In this article, I’m going to introduce you to the minor pentatonic scale, explain where it comes from (and why you should care), and give you some tips on how to use and recognise it in the real world.

Get familiar with the minor pentatonic scale

The minor pentatonic scale is a staple of rock and blues guitar, which is also quite common in metal, punk, and other genres of music influenced by those styles. As implied by ‘pentatonic’ in the name, the minor pentatonic scale is a five note scale which shares its scale notes with the natural minor scale.

While the two scales share notes, the use and overall sound of the minor pentatonic scale is quite different from the natural minor scale. The examples below show the A natural minor scale and A minor pentatonic scale.

Consonance and Dissonance

The only difference between these two scales is that the 2 and flat-6 notes are removed from the natural minor scale to form the minor pentatonic scale. This is why the two sound slightly different from one another. These two notes also happen to be the most dissonant notes in the natural minor scale.

Dissonance essentially means these notes clash against the root note of the scale.

This is not necessarily a bad thing, but it is the reason the two scales can be so similar and be used and sound noticeably different. The example below gives an audible example of this idea of dissonance. The first two bars have consonant notes over a background rhythm guitar playing A power chords. The second two bars have the dissonant 2 and flat-6 notes over the same rhythm guitar:

The nice part of the minor pentatonic scale that tends to appeal to guitarists and other improvisors is that all of the notes in the scale are consonant notes to varying degrees. Listen to the entire pentatonic scale over the same rhythm guitar part, and notice how all of the notes fit fairly well on top of the rhythm guitar:

The minor pentatonic scale sticks to the consonant notes

The minor pentatonic scale sticks to the consonant notes (click to enlarge)

Recognizing the Scale

Both the natural minor scale and minor pentatonic scale have the same overall minor feel. The difference in recognizing the two scales is listening for the 2 and flat-6 notes. The following example has a simple lead guitar part over eight bars. Four of those bars have the minor pentatonic scale and four have the natural minor pentatonic scale:

The following example is a little tougher. Again, four bars of the following example are the natural minor scale and four bars are the minor pentatonic scale, but there are some more advanced guitar techniques thrown in, and the natural minor scale section has less emphasis on the 2 and flat-6 notes than the above example:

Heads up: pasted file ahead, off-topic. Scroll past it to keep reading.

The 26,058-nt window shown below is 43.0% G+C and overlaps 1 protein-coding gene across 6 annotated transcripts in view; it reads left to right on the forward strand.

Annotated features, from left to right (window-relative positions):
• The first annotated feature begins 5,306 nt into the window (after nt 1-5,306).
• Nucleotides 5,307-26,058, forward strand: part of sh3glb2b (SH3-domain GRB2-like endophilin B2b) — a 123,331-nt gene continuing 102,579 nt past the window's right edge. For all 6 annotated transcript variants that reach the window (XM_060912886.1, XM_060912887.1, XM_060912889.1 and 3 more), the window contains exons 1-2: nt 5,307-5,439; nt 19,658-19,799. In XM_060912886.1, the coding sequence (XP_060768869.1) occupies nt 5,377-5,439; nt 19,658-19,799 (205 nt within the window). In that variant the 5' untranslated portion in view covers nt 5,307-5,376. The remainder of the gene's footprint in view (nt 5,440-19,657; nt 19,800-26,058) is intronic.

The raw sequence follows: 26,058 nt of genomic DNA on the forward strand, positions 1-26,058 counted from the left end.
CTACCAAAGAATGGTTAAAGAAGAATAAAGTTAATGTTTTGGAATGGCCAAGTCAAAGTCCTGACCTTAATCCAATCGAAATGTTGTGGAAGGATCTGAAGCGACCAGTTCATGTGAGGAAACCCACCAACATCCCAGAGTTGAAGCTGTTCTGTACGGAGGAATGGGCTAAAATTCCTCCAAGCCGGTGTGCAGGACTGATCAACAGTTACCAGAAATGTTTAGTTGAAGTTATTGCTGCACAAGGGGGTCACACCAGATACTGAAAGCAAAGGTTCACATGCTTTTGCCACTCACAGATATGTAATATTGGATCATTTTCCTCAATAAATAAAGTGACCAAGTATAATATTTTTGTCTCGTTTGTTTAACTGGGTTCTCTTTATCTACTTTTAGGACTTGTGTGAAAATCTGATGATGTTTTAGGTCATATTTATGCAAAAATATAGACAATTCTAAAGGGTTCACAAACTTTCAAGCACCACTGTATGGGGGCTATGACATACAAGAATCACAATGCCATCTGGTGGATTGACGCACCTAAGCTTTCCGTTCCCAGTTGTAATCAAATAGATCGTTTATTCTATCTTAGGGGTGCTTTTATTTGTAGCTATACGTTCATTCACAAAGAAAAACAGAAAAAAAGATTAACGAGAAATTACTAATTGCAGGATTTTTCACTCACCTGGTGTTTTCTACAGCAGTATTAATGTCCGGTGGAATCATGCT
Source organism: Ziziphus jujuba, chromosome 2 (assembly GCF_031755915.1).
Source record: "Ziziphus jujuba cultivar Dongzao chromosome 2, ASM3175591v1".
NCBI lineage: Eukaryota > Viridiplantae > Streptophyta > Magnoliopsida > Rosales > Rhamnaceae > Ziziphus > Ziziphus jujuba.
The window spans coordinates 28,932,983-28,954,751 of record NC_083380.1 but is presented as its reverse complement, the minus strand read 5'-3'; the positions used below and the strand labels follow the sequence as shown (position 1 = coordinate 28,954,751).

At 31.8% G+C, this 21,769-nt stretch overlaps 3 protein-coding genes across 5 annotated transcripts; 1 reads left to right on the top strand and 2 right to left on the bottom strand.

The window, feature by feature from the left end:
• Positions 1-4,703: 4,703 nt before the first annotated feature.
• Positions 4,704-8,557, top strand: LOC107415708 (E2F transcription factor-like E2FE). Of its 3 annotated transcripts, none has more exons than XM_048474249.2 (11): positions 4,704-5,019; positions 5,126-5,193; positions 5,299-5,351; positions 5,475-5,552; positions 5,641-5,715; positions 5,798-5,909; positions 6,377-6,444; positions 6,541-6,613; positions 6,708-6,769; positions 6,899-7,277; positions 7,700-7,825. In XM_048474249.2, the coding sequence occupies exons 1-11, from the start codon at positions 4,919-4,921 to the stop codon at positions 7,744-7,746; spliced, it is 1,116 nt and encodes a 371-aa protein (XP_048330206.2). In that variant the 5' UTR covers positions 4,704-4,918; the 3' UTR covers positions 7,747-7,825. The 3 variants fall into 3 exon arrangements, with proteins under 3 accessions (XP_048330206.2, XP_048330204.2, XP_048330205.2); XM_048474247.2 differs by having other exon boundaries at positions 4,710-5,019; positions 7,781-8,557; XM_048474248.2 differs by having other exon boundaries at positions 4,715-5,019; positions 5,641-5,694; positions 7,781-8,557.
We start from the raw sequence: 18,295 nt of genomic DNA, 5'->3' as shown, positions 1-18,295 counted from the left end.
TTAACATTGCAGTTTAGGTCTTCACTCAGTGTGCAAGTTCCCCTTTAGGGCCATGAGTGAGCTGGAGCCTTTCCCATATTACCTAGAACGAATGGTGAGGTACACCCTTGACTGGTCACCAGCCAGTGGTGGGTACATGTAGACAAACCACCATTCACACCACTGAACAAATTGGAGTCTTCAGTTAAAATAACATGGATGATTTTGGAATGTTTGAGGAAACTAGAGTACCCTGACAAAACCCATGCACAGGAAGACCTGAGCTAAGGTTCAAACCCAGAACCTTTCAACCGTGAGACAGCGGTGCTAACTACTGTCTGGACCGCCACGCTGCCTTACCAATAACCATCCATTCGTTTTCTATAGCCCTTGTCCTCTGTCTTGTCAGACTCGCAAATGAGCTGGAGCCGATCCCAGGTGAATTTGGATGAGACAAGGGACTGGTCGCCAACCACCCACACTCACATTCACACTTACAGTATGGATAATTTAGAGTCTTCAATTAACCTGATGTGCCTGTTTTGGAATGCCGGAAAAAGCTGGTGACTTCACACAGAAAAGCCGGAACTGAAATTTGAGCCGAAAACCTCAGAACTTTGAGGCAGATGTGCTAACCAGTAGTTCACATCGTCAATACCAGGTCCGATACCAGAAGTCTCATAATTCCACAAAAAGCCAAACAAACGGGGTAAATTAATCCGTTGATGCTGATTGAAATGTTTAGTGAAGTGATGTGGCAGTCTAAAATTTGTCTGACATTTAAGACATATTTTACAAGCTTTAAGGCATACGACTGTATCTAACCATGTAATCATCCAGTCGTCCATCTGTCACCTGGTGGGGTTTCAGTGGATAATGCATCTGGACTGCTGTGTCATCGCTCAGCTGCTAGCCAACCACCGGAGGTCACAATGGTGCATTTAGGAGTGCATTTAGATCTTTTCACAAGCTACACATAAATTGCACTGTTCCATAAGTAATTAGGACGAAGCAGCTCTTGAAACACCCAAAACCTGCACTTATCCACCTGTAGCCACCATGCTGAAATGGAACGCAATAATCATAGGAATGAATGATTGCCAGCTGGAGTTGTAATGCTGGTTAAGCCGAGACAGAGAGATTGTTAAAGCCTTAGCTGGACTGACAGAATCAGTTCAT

Further Training

The best method to get comfortable recognizing the difference between the minor pentatonic scale and the natural pentatonic scale is to practice playing both. The more you use either scale in your own playing, the better you will get recognizing the scales. The sound of a scale is reinforced each time it is played.

Song writing is also a good way to hone your aural skills. The different nuances of both scales will be reinforced as you use either one to create a song. You will typically find the minor pentatonic scale unsuited for certain songs because the 2 and flat-6 notes are required to create certain moods in a song. On the other hand, there may be instances where you set out to use the natural minor scale and never use the 2 or flat-6 notes, and so effectively only use the minor pentatonic scale.

Playing and using the scales in your music is the most effective way to reinforce the basic ear training and learn to recognize both scales.

Did you find this post useful? Want to see more articles about scale recognition or guitar soloing on the site? Let us know in the comments below.

Edit: Thanks to alert reader Matthew F. for pointing out the typo in the third paragraph: The natural minor’s second degree isn’t flat! Apologies to any readers who may have been confused by that one.

Want to become more musical?

Musicality ChecklistWe can help!

Whether you want to sing in tune, play by ear, improvise, write your own songs, perform more confidently or just make faster progress, first you need to know where you’re starting from.

The Musicality Checklist will quickly reveal your personal musicality profile and how you can improve your natural musicianship.

Available FREE today!

Get the Checklist

Musical ULearn More inside Musical U

Musical U provides in-depth training modules, an easy-to-use personalised planning system, a friendly and supportive community, and access to expert help whenever you need it.

→ Learn more about Musical U

Join Now

Pin It on Pinterest

Share This

Finding this useful?

Share it with your friends!